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This course is the third in a four-part series devoted to mastering the premiere graphics creation application, Adobe Illustrator, version CS6. Industry pro Deke McClelland takes a project-based learning approach to the key features in Illustrator, including Recolor Artwork, transparency, masks, blend modes, strokes and fills, and dynamic effects. The course also covers techniques for creating custom gradients, designing logos, generating photorealistic neon text, and wrapping type around objects. Plus, Deke shows how to call up the most essential features by organizing your workspace and employing time-saving keyboard shortcuts, how to manage the color settings, and how to adjust a few settings to make the program work even better.
In this movie we'll add the wheels to the train, as well as the elements that power the wheels, and with any luck it will give you a sense for how you can employ overlapping Gradient Strokes inside Illustrator. So I'll start things off by clicking on the Fill icon so that we create our new stroke at the bottom of the stack. And I'll click on the Add New Stroke icon in order to create the new stroke, and I'll change the stroke color to the second gradient in, Wheels Grad. And then I'll dial in a line weight value of 84 points. Now, if you're working along with me, go ahead and bring back up your Gradient panel and confirm that the angle of the gradient is 0 degrees; if it isn't, go ahead and make it so. All right! So now I'm going to hide the panel to give myself more room.
I'll press Ctrl+E or Cmd+E on the Mac, the dekeKeys shortcut for the Transform effect. And for the rear wheels, I'll reduce the Horizontal Scale value to 24%, then turn on the Preview checkbox so we can see where the wheels land. I'm going to turn on this right-hand point in the reference point matrix, and that goes ahead and moves the wheels all the way forward. I really want them much farther back than that. So I'll go ahead and change the Horizontal value to -219, like so. And you may well ask, "Well, why did you set the reference point all the way on the right-hand side in that case?" That's because we're going to have some wheels up front as well, and it just happened to be a convenient way to work. All right! Now, I'll click OK in order to accept that change.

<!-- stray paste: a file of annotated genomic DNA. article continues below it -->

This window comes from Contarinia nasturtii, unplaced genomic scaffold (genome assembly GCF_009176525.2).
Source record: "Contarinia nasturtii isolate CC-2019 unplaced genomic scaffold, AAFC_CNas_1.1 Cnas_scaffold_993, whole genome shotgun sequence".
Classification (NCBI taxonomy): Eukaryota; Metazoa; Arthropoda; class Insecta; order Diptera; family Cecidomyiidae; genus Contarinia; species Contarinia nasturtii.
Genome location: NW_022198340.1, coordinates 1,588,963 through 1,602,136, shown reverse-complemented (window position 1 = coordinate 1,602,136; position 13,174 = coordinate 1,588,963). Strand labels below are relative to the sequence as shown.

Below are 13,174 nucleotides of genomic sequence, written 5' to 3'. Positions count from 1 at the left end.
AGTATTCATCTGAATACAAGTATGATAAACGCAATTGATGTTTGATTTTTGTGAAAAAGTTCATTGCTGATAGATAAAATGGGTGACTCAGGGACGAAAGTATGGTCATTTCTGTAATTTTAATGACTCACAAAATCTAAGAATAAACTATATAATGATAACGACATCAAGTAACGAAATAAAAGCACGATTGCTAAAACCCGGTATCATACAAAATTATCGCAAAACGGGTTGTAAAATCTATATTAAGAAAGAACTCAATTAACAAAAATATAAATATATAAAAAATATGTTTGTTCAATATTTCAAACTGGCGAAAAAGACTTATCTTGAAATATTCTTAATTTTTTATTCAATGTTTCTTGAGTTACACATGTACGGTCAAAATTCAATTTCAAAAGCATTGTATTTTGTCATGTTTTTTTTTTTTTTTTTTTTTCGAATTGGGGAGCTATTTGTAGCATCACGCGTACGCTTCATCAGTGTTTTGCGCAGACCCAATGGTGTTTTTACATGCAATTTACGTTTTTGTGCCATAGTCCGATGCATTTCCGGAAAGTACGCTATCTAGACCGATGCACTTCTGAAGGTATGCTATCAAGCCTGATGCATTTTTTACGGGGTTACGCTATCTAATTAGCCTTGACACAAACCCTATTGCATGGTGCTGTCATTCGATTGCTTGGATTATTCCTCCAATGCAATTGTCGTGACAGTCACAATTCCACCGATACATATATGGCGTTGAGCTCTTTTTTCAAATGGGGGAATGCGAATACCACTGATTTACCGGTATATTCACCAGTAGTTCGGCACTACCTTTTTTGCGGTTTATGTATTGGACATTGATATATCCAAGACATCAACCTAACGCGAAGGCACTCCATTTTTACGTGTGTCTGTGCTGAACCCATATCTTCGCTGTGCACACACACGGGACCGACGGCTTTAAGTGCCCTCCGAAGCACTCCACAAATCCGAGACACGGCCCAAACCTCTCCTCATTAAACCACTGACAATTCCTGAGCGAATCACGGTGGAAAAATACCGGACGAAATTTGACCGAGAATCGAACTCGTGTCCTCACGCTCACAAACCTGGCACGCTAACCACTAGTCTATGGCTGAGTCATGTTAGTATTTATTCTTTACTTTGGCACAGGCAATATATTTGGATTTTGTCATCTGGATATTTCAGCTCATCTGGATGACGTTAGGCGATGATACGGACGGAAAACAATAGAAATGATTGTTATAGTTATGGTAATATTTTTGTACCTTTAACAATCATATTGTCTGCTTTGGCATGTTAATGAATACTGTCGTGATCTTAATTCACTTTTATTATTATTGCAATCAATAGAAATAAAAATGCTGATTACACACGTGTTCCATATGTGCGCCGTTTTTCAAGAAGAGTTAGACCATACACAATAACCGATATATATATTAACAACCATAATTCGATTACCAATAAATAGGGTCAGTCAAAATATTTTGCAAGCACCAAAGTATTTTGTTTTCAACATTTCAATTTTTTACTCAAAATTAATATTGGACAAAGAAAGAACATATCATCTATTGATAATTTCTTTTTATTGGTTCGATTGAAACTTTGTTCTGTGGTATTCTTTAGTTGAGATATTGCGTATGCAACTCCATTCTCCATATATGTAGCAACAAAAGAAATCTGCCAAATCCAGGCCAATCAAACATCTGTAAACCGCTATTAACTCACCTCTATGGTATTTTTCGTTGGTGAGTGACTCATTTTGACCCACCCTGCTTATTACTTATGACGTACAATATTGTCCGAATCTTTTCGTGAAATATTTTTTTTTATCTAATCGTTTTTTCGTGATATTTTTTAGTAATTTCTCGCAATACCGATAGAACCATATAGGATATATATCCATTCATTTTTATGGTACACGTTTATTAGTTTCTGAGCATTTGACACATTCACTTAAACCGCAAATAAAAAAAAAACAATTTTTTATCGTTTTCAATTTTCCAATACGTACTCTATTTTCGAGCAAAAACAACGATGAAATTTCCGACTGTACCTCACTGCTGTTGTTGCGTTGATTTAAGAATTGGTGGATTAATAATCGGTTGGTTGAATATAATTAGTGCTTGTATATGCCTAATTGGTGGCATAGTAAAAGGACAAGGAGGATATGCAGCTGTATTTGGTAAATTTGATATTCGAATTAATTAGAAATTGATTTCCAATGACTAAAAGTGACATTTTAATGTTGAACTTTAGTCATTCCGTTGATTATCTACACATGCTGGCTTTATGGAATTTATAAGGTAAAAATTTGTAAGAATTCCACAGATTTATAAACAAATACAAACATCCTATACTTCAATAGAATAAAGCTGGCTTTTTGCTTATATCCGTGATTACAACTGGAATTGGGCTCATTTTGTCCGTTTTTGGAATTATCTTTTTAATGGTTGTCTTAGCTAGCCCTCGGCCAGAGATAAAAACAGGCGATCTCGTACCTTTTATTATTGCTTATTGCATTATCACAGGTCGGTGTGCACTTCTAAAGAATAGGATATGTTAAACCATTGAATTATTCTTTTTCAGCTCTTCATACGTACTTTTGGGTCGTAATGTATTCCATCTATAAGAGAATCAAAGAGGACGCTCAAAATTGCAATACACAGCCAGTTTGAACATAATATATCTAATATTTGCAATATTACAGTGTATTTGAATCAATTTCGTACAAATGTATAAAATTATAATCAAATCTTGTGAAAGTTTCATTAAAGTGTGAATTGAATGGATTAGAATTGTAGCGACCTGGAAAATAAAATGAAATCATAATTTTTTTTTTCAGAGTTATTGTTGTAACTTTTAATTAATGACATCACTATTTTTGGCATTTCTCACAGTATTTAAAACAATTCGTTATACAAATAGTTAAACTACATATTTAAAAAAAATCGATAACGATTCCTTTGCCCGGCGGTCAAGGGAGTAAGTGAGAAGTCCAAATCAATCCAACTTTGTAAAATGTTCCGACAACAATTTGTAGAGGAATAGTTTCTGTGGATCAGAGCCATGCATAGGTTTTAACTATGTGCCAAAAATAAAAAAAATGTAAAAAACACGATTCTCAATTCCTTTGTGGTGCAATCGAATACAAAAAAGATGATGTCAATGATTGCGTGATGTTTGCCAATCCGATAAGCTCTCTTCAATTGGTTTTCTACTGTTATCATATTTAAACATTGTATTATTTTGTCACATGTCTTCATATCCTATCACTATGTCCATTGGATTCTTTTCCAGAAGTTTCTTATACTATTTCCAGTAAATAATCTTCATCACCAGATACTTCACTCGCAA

Next, I'll create a copy of the stroke by clicking on the Page icon at the bottom of the panel and I'll twirl this stroke open, click on Transform. A horizontal value of 24% is just fine, but I'm going to change the Horizontal Move value to -128. Turn on the Preview checkbox and I end up with another set of wheels right there. Now click OK. Now we need to create two more wheels that are a little smaller, so I'll click on the stroke to make it active. Then click on the Page icon to make a copy of it. Click on the word Transform, change the Horizontal Scale value to 10% this time, and dial in a Horizontal Move value of -34.
And then turn on the Preview checkbox and you end up with a pair of wheels right here. Click OK. One more time I'll go ahead and click on the new stroke to make it active. Click on the Page icon to make a copy of it. Click on Transform. Leave the Horizontal Scale value set to 10%, and then dial in a Horizontal Move value of +28. Turn on the Preview checkbox and you end up with some wheels right there. Now click OK. All right! In addition to these metal wheels, we need some ridges in order to dig into the train tracks so that the train doesn't just go cascading off.
And I'll create these things by twirling closed this stroke, clicking on the bottom stroke in the stack, making a copy of it, dialing in a line weight value of 72 this time around, and I'm going to change the gradient from Wheels Grad to Black Grad in order to create this effect here. Now, the edges need to be a little wider than the wheels, so I'll go ahead and twirl open this new stroke. Click on its Transform effect. Change the Horizontal Scale value to 26%. Turn on the Preview checkbox, so I can see what's happened.
Notice that the edges have extended to the left only, because after all the reference point is set on the right. So I'll go ahead and increase the Horizontal value to -216 points to nudge those edges over. Then click OK. All right! Now let's make an edge for the other big wheel by clicking on the new stroke and Alt+Dragging it or Option+Dragging it above the next 84 point stroke, like so. And then I'll twirl this guy closed and twirl this guy open and click on Transform.